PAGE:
There is a very simple way to maintain DRY code with psuedo elements, specifically with the content of those elements. You don't have to make new classes: just use attr().
Yesterday I was attempting to add a silent autoplaying video to an element and kept running into issues where the video would sit on the first frame and wouldn't actually play the video.
Sometime last year I found myself getting annoyed with how we were using PHP's echo to inject a single string into our WordPress HTML. It felt far too verbose and cluttery. Fortunately, there's a neat solution.
A while ago I was trying to figure out how to write my own pseudo-classes in CSS and couldn't figure out how to make it work, until I stumbled across this stupid easy trick to write remarkably clear utility classes.
Recently I decided to get back into blogging, which you probably figured out by visiting the site. It's a simple setup, but it does one thing really well: it stops me from overthinking.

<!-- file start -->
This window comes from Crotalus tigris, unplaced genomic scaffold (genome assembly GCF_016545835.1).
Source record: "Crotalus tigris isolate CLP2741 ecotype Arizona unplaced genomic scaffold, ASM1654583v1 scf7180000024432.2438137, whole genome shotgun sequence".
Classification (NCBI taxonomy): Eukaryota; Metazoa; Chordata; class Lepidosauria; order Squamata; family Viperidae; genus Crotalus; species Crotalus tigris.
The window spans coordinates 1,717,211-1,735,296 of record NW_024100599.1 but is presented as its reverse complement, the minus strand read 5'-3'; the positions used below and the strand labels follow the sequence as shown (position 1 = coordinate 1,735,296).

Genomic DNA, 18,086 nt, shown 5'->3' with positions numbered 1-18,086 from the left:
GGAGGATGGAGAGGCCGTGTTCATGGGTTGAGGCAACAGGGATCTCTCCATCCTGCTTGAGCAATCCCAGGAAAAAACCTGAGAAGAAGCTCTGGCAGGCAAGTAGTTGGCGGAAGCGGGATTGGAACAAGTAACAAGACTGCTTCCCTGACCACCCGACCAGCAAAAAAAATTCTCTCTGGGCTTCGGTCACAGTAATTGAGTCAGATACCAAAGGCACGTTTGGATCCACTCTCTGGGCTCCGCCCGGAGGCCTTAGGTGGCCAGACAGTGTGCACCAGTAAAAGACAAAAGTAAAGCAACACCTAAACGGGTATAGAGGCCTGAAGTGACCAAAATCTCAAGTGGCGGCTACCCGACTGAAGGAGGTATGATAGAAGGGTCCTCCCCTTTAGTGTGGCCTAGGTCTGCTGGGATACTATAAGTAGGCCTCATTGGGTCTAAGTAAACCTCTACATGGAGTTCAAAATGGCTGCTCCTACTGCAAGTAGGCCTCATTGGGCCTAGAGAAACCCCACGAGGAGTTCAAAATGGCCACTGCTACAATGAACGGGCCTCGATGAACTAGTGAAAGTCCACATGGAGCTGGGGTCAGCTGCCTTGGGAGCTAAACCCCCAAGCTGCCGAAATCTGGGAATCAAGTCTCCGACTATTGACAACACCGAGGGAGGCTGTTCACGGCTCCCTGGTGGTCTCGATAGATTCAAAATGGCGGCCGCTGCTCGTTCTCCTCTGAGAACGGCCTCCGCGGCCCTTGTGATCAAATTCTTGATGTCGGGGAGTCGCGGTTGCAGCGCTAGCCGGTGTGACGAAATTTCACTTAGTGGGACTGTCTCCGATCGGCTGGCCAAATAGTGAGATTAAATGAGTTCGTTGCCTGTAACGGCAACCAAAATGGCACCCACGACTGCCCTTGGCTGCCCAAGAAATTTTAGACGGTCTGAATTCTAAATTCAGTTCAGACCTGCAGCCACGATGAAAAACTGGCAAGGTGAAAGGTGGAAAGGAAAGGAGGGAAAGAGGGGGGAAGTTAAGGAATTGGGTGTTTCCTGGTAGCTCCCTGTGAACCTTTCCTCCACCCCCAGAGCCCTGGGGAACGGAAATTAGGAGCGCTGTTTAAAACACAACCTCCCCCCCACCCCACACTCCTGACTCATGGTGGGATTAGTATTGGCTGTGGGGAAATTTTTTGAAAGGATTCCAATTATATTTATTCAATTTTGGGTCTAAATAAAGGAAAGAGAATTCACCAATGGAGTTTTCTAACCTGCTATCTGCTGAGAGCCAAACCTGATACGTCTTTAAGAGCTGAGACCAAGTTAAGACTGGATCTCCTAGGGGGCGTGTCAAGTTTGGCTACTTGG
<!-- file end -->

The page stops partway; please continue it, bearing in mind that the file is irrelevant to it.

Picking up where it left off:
You don't want to be the person who regrets not doing it sooner.
Yesterday I had one of those days when my life seemed to flash before my eyes. I was staring at my branch's logs, wondering why all of the previous day's work was nowhere to be found.
It's fairly easy to add updates to your code to solve an issue. It's easy to get a directive from a director or project leader or even a request from a teammate and simply execute it. The challenge comes in looking at problems from a standpoint of future proofing.